According to a quote in the Telegraph, HSBC (HBC) has issued a new report stating that the Federal Reserve’s ultra-loose monetary policy is forcing China and other emerging countries to create a new global currency “order”. According to David Bloom, HSBC’s currency chief, the dollar looks like the sterling did after World War I.
For those a little dusty on their history, the British pound sterling (so called because its value was backed by sterling silver) was the world reserve currency until the 1930’s. After that, the sun set on the British Empire and the sterling was replaced by the US dollar. Now it seems the dollar's time in the sun has come to end as well. The Telegraph article states:
Crucially, China and rising Asia have reached the point where they can no longer keep holding down their currencies to boost exports because this is causing mayhem to their own economies, stoking asset bubbles. Asia’s “mercantilist mindset” of recent decades is about to be broken by the spectre of an inflation spiral.
A monetary policy of near zero rates – further juiced by quantitative easing – is completely incompatible with circumstances in most of Asia, the Middle East, Latin America, and Africa. Divorce is inevitable. The US is expected to hold rates near zero through 2010 to tackle its own crisis.
Mr Bloom said regional currencies would emerge as the anchor for their smaller trading partners, with China, Brazil, or South Africa substituting the role of the US. Australia is already linking its fortunes to China through commodity ties.
This is nothing new, but it is the first time a major bank has openly stated this. But the important question hasn’t been answered.
What does it mean to the average American?
In order to obtain the necessary financing to fund the multi-trillion dollar stimulus/bailout package the government needs to sell bonds. Traditionally, the Chinese and other foreign governments have used their excess reserves of US dollars to purchase these bonds. If we switch to some other currency (or mixture of different currencies), the amount of US dollars held by foreign governments will decrease and the demand for US treasuries that yield next to nothing will decrease substantially. In order to entice the buying of these treasuries, the interest rates will have to jump substantially higher. And when this happens, the cost of the US government’s debt will start to rise. As will the cost of borrowing for US citizens and businesses. The government already pays nearly a billion dollars a day in interest payments (hat tip: Silver Bars Direct). If this cost were to double, and we add in the additional $9 trillion in debt the White House has admitted it is likely to borrow, we’re looking at over a trillion dollars a year in debt payments.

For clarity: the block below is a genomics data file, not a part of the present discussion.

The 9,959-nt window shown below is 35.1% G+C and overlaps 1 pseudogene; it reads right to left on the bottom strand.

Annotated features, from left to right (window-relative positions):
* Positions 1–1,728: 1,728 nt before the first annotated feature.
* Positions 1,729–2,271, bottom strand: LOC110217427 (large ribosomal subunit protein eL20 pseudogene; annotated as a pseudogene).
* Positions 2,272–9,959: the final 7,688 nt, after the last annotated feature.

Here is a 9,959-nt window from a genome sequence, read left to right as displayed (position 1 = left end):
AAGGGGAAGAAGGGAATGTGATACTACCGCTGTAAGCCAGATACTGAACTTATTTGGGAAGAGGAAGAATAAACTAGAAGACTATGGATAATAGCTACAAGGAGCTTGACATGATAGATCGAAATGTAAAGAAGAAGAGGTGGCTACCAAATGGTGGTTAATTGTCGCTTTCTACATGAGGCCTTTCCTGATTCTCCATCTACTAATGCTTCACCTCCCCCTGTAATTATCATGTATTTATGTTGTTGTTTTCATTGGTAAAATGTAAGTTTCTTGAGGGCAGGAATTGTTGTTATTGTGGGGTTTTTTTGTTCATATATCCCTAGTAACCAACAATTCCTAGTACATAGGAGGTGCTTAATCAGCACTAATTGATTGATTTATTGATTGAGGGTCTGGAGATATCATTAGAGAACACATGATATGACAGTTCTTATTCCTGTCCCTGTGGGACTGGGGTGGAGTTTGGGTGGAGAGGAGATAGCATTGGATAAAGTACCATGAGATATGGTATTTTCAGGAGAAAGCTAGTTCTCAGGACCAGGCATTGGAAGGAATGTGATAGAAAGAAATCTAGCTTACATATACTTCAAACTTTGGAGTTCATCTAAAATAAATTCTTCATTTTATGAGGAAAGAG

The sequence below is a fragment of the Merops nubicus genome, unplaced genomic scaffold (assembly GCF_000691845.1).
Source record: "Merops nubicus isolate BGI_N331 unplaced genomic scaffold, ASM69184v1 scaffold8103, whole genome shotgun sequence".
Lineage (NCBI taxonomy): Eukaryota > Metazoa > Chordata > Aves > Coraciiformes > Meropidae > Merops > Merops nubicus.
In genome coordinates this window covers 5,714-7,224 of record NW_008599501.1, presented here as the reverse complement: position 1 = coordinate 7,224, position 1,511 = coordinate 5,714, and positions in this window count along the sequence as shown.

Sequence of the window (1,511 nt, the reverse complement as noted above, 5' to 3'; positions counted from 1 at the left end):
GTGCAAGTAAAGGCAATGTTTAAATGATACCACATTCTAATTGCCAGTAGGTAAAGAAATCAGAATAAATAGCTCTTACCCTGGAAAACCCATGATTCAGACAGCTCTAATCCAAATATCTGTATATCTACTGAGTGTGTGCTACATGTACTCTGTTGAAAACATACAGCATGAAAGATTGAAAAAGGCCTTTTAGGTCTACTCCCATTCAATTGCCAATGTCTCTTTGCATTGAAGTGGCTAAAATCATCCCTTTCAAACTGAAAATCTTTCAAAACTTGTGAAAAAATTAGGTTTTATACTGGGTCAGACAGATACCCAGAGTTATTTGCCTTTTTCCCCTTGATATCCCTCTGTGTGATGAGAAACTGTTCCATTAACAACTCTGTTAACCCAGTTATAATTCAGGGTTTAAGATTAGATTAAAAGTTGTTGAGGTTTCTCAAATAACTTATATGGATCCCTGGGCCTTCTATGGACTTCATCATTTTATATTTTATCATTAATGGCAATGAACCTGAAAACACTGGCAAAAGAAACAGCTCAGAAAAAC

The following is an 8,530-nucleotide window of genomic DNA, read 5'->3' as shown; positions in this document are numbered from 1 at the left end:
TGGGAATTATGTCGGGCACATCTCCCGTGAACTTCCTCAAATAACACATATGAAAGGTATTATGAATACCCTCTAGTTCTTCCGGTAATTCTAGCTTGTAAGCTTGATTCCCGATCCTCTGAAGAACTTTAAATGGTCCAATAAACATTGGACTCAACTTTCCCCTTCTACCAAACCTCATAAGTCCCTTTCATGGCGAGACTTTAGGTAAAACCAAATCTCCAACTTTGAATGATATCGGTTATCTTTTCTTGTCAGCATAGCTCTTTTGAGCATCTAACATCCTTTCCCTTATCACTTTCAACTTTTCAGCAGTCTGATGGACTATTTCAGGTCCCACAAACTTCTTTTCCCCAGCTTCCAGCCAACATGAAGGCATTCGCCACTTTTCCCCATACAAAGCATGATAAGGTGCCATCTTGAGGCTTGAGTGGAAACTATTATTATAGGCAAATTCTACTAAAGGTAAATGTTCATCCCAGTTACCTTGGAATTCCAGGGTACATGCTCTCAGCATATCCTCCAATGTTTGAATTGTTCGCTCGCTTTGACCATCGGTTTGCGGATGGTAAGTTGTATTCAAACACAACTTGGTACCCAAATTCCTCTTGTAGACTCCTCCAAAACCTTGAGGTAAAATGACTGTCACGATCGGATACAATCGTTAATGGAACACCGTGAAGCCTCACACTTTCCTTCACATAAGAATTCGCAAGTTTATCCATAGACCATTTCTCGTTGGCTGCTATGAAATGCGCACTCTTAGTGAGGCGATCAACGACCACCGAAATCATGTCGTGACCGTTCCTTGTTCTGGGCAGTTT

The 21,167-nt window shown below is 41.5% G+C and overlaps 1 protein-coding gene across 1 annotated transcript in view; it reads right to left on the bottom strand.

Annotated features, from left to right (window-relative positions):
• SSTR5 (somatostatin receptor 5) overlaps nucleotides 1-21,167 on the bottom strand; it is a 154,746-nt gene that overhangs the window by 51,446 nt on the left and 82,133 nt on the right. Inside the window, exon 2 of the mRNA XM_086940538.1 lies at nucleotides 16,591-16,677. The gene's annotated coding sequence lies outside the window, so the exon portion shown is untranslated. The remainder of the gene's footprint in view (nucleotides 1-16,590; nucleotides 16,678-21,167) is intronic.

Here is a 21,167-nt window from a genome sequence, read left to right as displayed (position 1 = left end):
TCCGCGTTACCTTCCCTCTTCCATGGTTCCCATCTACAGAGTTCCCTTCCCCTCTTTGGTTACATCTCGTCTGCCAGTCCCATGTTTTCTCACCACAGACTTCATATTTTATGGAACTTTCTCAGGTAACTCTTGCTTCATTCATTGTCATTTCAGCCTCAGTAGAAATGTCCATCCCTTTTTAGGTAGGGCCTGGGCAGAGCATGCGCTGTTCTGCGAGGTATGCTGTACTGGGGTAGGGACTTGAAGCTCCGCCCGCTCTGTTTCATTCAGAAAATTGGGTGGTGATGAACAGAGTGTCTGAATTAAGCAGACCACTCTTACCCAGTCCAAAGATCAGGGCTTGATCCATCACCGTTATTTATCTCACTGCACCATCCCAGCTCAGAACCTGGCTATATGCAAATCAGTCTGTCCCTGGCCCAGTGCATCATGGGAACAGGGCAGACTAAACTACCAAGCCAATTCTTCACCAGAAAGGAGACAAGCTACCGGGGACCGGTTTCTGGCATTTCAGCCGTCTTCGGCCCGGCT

In order to repay this interest (and maybe the original principle too), do you think the government is likely to raise taxes or just print more money? If it prints more more, its just fueling the debt spiral which will lead to Zimbabwe-type hyper-inflation.
So what should you do?
Invest in hard assets that have been proven to keep their buying power during inflationary times. Along with gold and silver bullion, buy some cheap land to either farm, hunt or bury your precious metals! And if you’re one of those people who think buying gold and silver is useless then hold on to your dollars and watch them become even more worthless. Since 1900, when the dollar coin actually contained silver, the dollar’s purchasing power has dropped to only 4 cents. This trend is only likely to get worse.
Disclosure: I own gold & silver bullion, numismatic coins and mining stocks.